In general terms, for personnel use, and for the aerial delivery of cargo, there are two types of parachutes in use today. One type is the circular/hemispherical, drag producing, ballistic parachute, commonly known in the trade as a round parachute, although it is typically constructed as a polygon. The other type is a ram-air inflatable wing, which is a lift producing, gliding parachute, commonly known in the trade as a parafoil or a square parachute, although it is generally rectangular or elliptical in plan form.

The circular/hemispherical, ballistic, type parachute has been in use for many, many, decades and continues to be the most widely used parachute type, by a huge margin. Performance of this type of parachute is almost entirely dependent on drag because it has extremely little gliding or lift generating capability. In many instances, having no true gliding capability, drifting only where the wind carries it, is not only acceptable, it is quite desirable. For instance; during mass parachute deployments of military troops or equipment, the non-gliding feature of the circular/hemispherical, ballistic, type parachutes allows these uncontrolled parachutes to generally maintain relative separation. This feature greatly reduces the opportunities for parachute collisions and subsequent entanglements.

The parafoil type parachute is a ram-air inflatable wing and is, therefore, very dependent on a relatively fast forward glide to produce lift; just as the forward velocity of an airplane wing produces lift. The parafoil type parachute is also quite steerable, making it highly maneuverable. The gliding and lift producing characteristics of the parafoil type parachute, coupled with omnidirectional steering, allows it to glide long distances and be accurately maneuvered to a precise landing point. The attributes of the parafoil type parachute make it the overwhelming choice for modern day skydivers and military operations when precision landing of troops or cargo is the goal.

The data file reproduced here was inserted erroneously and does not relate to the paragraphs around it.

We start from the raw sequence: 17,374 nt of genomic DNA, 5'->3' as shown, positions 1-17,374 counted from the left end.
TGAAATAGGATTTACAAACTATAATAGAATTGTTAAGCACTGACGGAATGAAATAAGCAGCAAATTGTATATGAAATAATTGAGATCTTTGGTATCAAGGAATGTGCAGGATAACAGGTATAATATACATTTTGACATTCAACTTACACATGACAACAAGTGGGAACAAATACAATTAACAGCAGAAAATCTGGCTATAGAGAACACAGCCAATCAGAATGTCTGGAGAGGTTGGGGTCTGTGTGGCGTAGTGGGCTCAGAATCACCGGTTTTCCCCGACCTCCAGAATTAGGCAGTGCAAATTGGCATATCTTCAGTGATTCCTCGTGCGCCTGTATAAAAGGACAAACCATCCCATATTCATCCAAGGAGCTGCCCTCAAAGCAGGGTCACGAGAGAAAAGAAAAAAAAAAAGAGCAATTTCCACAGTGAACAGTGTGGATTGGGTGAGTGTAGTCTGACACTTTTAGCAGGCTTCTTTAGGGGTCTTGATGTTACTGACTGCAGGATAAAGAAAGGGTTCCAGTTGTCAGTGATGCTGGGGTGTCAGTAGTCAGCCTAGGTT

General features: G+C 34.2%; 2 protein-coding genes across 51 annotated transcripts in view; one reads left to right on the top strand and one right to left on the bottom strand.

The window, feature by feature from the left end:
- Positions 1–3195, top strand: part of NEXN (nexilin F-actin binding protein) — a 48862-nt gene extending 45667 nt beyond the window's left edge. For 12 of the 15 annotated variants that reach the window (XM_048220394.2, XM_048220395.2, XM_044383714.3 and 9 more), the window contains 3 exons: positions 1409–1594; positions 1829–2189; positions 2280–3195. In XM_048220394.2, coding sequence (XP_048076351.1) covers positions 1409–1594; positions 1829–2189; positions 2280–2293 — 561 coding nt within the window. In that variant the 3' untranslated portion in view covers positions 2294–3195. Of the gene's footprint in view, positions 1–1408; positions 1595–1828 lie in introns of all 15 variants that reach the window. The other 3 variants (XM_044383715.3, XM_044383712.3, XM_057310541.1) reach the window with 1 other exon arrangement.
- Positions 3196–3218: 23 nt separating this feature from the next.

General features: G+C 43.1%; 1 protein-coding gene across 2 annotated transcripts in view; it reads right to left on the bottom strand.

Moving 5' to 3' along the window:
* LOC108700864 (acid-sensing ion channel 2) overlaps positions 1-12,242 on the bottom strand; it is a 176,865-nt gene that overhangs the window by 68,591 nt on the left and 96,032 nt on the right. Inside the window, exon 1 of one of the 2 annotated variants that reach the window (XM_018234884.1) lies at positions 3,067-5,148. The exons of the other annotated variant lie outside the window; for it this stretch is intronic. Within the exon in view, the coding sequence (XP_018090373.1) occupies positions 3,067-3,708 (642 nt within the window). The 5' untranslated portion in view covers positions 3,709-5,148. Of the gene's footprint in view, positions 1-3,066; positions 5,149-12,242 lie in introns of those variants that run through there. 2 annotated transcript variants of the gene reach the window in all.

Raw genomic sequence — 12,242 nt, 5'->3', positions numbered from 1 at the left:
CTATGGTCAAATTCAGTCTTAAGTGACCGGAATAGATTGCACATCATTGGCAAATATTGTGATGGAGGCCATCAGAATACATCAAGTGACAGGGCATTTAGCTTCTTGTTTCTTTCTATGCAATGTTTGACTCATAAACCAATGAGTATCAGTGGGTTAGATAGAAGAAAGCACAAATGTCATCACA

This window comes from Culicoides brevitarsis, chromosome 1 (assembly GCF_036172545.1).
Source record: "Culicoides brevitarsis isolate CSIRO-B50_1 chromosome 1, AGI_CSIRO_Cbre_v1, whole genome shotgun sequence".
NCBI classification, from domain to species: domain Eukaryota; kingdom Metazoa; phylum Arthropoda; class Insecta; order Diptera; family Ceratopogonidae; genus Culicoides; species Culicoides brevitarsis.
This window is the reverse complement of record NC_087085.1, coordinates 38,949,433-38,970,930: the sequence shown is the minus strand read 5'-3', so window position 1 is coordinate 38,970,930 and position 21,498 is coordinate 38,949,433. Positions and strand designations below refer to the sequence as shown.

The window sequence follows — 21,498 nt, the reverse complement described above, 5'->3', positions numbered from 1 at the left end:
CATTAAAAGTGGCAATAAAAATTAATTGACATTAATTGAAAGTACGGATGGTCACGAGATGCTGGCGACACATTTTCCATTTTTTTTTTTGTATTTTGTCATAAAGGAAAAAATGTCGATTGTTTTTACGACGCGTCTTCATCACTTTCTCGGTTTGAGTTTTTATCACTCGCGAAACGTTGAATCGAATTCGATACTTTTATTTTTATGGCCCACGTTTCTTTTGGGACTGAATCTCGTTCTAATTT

The very features that make the parafoil type parachute extremely desirable for some select applications make it much less desirable for other applications, however. Properties that allow the parafoil type parachute to glide long distances, and be highly maneuverable, require that it have a costly guidance and control system for delivering cargo to precise target locations or that it be operated by only highly skilled parachutists when used as a personnel parachute.

The circular/hemispherical, ballistic, type parachute, even coupled with a guidance and control system, is typically inadequate for accurate target attainment but the parafoil type parachute may have excessive capabilities and, in some instances, introduce more problems than it solves. The properties that permit this type of parachute to be guided to a very specific target will also allow it to reach a point very distant from the desired target if not steered correctly. Additionally, even though parachutists using the parafoil type-parachutes are typically very skilled, some number of deaths occur each year as the result of high speed landings or midair collisions with fellow parachutists and/or the ensueing entanglements that cause crash landings after the entangled parafoils lose their forward velocity and, consequently, their lift. Moreover, the parafoil type parachutes are very labor intensive to fabricate and are, therefore, quite costly when compared to a circular/hemispherical type parachute of the same general size.

Circular/hemispherical parachute canopies are occasionally provided with directional venting, which allows them to be steered to a desired heading, but their gliding performance is extremely low. Even though this steering technique has been known for many years, parachutes having this configuration are used very little and, when used, are used almost exclusively as personnel parachutes. Because of very little capability for traversing through an air mass, and the high cost for guidance and control, this type of parachute has not generally been considered to be sufficiently effective for guided cargo aerial delivery systems.